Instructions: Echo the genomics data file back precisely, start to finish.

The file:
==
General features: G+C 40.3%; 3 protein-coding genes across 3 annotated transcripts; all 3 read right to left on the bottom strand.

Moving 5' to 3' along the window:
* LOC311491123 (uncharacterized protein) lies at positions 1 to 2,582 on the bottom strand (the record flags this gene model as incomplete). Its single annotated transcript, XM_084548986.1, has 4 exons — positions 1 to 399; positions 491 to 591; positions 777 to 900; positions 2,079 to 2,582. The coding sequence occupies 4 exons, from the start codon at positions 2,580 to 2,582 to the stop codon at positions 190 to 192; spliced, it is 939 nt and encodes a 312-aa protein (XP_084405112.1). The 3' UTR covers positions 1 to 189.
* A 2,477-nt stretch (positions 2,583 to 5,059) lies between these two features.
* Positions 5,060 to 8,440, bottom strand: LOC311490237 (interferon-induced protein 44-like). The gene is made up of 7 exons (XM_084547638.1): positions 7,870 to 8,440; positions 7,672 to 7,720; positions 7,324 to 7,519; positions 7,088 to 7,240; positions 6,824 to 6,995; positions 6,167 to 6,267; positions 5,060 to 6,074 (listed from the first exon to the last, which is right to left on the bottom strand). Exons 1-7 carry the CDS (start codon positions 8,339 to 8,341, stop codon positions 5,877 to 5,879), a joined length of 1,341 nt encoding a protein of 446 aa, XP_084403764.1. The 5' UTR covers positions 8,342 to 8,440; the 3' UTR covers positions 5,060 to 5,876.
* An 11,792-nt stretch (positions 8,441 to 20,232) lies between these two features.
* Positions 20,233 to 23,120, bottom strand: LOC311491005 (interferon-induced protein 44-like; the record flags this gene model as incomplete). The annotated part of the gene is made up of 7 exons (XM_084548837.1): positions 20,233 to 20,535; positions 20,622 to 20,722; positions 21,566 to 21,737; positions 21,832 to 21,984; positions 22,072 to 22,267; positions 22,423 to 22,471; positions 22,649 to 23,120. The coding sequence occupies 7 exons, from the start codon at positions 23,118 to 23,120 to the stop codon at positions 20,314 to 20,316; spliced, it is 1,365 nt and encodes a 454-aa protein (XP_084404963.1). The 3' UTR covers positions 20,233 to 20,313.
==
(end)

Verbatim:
General features: G+C 40.3%; 3 protein-coding genes across 3 annotated transcripts; all 3 read right to left on the bottom strand.

Moving 5' to 3' along the window:
* LOC311491123 (uncharacterized protein) lies at positions 1 to 2,582 on the bottom strand (the record flags this gene model as incomplete). Its single annotated transcript, XM_084548986.1, has 4 exons — positions 1 to 399; positions 491 to 591; positions 777 to 900; positions 2,079 to 2,582. The coding sequence occupies 4 exons, from the start codon at positions 2,580 to 2,582 to the stop codon at positions 190 to 192; spliced, it is 939 nt and encodes a 312-aa protein (XP_084405112.1). The 3' UTR covers positions 1 to 189.
* A 2,477-nt stretch (positions 2,583 to 5,059) lies between these two features.
* Positions 5,060 to 8,440, bottom strand: LOC311490237 (interferon-induced protein 44-like). The gene is made up of 7 exons (XM_084547638.1): positions 7,870 to 8,440; positions 7,672 to 7,720; positions 7,324 to 7,519; positions 7,088 to 7,240; positions 6,824 to 6,995; positions 6,167 to 6,267; positions 5,060 to 6,074 (listed from the first exon to the last, which is right to left on the bottom strand). Exons 1-7 carry the CDS (start codon positions 8,339 to 8,341, stop codon positions 5,877 to 5,879), a joined length of 1,341 nt encoding a protein of 446 aa, XP_084403764.1. The 5' UTR covers positions 8,342 to 8,440; the 3' UTR covers positions 5,060 to 5,876.
* An 11,792-nt stretch (positions 8,441 to 20,232) lies between these two features.
* Positions 20,233 to 23,120, bottom strand: LOC311491005 (interferon-induced protein 44-like; the record flags this gene model as incomplete). The annotated part of the gene is made up of 7 exons (XM_084548837.1): positions 20,233 to 20,535; positions 20,622 to 20,722; positions 21,566 to 21,737; positions 21,832 to 21,984; positions 22,072 to 22,267; positions 22,423 to 22,471; positions 22,649 to 23,120. The coding sequence occupies 7 exons, from the start codon at positions 23,118 to 23,120 to the stop codon at positions 20,314 to 20,316; spliced, it is 1,365 nt and encodes a 454-aa protein (XP_084404963.1). The 3' UTR covers positions 20,233 to 20,313.